The Development of Phonological Skills

Basic listening skills and "word awareness" are critical precursors to phonological awareness. Learn the milestones for acquiring phonological skills.

Phonological skill develops in a predictable progression. This concept is important, as it provides the basis for sequencing teaching tasks from easy to more difficult. Table 1 outlines the relative difficulty of phonological awareness tasks. Table 2 is a more specific synthesis of several research reviews and summaries (Adams et al., 1998; Gillon, 2004; Goswami, 2000; Paulson, 2004; Rath, 2001) that ties specific ages to the typical accomplishment of those phonological awareness tasks.

Prerequisite to phonological awareness is basic listening skill; the acquisition of a several-thousand word vocabulary; the ability to imitate and produce basic sentence structures; and the use of language to express needs, react to others, comment on experience, and understand what others intend.

Table 1. Phonological skills, from most basic to advanced

 

Phonological Skill
Description
Word awareness

Tracking the words in sentences.

Note: This semantic language skill is much less directly predictive of reading than the skills that follow and less important to teach directly (Gillon, 2004). It is not so much a phonological skill as a semantic (meaning-based) language skill.

Responsiveness to rhyme and alliteration during word play

Enjoying and reciting learned rhyming words or alliterative phrases in familiar storybooks or nursery rhymes.

Syllable awareness

Counting, tapping, blending, or segmenting a word into syllables.

Onset and rime manipulation

The ability to produce a rhyming word depends on understanding that rhyming words have the same rime. Recognizing a rhyme is much easier than producing a rhyme.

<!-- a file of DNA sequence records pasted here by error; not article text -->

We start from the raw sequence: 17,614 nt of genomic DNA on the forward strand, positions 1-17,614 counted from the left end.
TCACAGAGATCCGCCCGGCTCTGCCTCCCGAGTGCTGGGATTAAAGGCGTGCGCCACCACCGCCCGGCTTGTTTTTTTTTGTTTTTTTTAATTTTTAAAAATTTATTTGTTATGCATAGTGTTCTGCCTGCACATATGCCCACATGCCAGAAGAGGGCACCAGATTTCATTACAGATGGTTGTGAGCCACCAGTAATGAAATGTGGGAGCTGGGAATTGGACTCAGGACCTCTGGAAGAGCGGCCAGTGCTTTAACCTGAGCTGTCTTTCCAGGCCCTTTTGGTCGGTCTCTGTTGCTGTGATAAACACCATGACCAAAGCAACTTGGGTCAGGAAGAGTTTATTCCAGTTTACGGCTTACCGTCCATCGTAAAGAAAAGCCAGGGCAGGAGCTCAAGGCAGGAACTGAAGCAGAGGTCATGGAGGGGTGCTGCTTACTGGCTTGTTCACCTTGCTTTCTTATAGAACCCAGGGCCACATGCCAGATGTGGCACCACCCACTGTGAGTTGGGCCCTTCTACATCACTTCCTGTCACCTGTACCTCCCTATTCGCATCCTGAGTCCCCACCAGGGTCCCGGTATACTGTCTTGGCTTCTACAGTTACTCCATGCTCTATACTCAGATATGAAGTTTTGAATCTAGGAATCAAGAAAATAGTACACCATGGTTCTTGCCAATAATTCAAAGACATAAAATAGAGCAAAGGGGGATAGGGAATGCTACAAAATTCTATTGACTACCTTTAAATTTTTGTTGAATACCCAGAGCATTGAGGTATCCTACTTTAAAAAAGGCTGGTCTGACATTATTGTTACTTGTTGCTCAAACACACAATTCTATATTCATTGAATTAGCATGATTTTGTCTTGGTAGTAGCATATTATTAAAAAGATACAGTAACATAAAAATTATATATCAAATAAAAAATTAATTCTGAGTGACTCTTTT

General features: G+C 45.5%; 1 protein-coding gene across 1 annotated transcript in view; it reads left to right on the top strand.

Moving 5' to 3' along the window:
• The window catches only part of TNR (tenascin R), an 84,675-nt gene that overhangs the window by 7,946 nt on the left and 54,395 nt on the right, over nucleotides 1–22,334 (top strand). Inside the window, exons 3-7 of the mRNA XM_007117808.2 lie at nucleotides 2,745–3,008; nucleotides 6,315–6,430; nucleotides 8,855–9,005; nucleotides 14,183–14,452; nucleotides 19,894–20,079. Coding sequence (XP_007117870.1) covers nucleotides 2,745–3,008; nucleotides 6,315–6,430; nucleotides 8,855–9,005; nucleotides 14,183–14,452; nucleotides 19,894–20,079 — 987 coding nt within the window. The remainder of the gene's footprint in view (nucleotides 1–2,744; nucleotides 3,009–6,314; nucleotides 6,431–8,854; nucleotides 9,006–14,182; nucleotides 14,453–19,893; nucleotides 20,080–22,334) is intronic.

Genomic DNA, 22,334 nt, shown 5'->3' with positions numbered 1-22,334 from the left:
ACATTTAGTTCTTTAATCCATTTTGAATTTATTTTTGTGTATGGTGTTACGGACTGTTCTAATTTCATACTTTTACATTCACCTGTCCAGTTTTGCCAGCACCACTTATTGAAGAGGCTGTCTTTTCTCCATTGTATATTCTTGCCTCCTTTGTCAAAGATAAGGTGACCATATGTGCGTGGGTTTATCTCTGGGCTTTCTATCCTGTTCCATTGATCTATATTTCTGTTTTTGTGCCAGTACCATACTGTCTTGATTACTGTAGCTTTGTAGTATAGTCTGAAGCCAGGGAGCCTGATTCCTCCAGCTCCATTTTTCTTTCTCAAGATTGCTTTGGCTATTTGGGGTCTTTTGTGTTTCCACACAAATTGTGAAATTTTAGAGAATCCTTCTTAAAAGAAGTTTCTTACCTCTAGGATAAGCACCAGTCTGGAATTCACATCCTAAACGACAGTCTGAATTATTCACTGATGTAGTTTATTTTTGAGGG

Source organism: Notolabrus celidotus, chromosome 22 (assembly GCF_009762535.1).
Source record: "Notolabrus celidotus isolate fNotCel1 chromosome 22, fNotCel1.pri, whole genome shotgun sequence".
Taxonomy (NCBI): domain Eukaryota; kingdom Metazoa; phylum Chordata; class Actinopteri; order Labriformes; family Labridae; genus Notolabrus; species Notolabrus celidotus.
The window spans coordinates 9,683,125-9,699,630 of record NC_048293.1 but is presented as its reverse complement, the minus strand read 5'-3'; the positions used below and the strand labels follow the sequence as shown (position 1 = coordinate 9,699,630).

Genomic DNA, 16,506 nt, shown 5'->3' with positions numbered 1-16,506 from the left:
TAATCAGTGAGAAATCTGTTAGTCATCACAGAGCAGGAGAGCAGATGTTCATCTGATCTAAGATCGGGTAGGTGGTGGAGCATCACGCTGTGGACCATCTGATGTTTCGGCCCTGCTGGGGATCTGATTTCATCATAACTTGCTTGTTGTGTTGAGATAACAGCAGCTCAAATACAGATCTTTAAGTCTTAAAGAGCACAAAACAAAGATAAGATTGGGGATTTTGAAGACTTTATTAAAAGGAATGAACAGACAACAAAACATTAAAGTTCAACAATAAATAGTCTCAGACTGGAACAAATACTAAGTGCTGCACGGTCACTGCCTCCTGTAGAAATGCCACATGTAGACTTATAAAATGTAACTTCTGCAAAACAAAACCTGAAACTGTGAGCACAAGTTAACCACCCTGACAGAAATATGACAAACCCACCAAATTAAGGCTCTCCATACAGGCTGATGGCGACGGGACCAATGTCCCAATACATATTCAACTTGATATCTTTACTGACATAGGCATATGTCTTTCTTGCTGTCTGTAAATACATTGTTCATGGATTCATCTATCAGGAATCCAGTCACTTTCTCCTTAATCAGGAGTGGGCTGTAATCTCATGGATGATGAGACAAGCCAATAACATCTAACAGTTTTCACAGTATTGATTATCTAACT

Phoneme awareness

Identify and match the initial sounds in words, then the final and middle sounds (e.g., "Which picture begins with /m/?"; "Find another picture that ends in /r/").

Segment and produce the initial sound, then the final and middle sounds (e.g., "What sound does zoo start with?"; "Say the last sound in milk"; "Say the vowel sound in rope").

Blend sounds into words (e.g., "Listen: /f/ /ē/ /t/. Say it fast").

Segment the phonemes in two- or three-sound words, moving to four- and five- sound words as the student becomes proficient (e.g., "The word is eyes. Stretch and say the sounds: /ī/ /z/").

Manipulate phonemes by removing, adding, or substituting sounds (e.g., "Say smoke without the /m/").

 

 

Table 2. Ages at which 80-90 percent of typical students have achieved a phonological skill

 

 

Age
Skill Domain
Sample Tasks
4 Rote imitation and enjoyment of rhyme and alliteration pool, drool, tool
"Seven silly snakes sang songs seriously."
5 Rhyme recognition, odd word out "Which two words rhyme:
stair, steel, chair?"
Recognition of phonemic changes in words "Hickory Dickory Clock. That's not right!"
Clapping, counting syllables truck (1 syllable)
airplane (2 syllables)
boat (1 syllable)
automobile (4 syllables)
Distinguishing and remembering separate phonemes in a series Show sequences of single phonemes with colored blocks: /s/ /s/ /f/; /z/ /sh/ /z/.
Blending onset and rime "What word?"
th-umb
qu-een
h-ope
Producing a rhyme "Tell me a word that rhymes with car." (star)
Matching initial sounds; isolating an initial sound "Say the first sound in ride (/r/); sock (/s/); love (/l/)."
6 Compound word deletion "Say cowboy. Say it again, but don't say cow."
Syllable deletion "Say parsnip. Say it again, but don't say par."
Blending of two and three phonemes /z/ /ū/ (zoo)
/sh/ /ǒ/ /p/ (shop)
/h/ /ou/ /s/ (house)
Phoneme segmentation of words that have simple syllables with two or three phonemes (no blends) "Say the word as you move a chip for each sound."
sh-e
m-a-n
l-e-g
Phoneme segmentation of words that have up to three or four phonemes (include blends) "Say the word slowly while you tap the sounds."
b-a-ck
ch-ee-se
c-l-ou-d
Phoneme substitution to build new words that have simple syllables (no blends) "Change the /j/ in cage to /n/.